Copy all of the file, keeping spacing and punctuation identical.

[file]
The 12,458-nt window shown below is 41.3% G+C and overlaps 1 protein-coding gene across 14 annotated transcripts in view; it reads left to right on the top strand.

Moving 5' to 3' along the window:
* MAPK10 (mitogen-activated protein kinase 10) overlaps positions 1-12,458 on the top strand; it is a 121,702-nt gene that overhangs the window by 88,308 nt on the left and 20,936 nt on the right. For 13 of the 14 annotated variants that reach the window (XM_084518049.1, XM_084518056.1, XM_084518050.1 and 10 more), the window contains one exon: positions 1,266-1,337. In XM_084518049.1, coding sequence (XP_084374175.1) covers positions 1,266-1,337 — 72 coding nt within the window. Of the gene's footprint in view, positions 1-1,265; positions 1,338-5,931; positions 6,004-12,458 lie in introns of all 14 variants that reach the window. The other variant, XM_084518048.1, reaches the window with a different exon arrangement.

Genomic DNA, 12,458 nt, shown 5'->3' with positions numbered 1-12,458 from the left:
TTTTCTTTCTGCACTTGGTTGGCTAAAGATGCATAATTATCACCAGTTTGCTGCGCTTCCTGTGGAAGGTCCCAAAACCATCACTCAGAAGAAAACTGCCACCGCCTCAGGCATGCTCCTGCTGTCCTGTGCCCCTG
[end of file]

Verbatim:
The 12,458-nt window shown below is 41.3% G+C and overlaps 1 protein-coding gene across 14 annotated transcripts in view; it reads left to right on the top strand.

Moving 5' to 3' along the window:
* MAPK10 (mitogen-activated protein kinase 10) overlaps positions 1-12,458 on the top strand; it is a 121,702-nt gene that overhangs the window by 88,308 nt on the left and 20,936 nt on the right. For 13 of the 14 annotated variants that reach the window (XM_084518049.1, XM_084518056.1, XM_084518050.1 and 10 more), the window contains one exon: positions 1,266-1,337. In XM_084518049.1, coding sequence (XP_084374175.1) covers positions 1,266-1,337 — 72 coding nt within the window. Of the gene's footprint in view, positions 1-1,265; positions 1,338-5,931; positions 6,004-12,458 lie in introns of all 14 variants that reach the window. The other variant, XM_084518048.1, reaches the window with a different exon arrangement.

Genomic DNA, 12,458 nt, shown 5'->3' with positions numbered 1-12,458 from the left:
TTTTCTTTCTGCACTTGGTTGGCTAAAGATGCATAATTATCACCAGTTTGCTGCGCTTCCTGTGGAAGGTCCCAAAACCATCACTCAGAAGAAAACTGCCACCGCCTCAGGCATGCTCCTGCTGTCCTGTGCCCCTG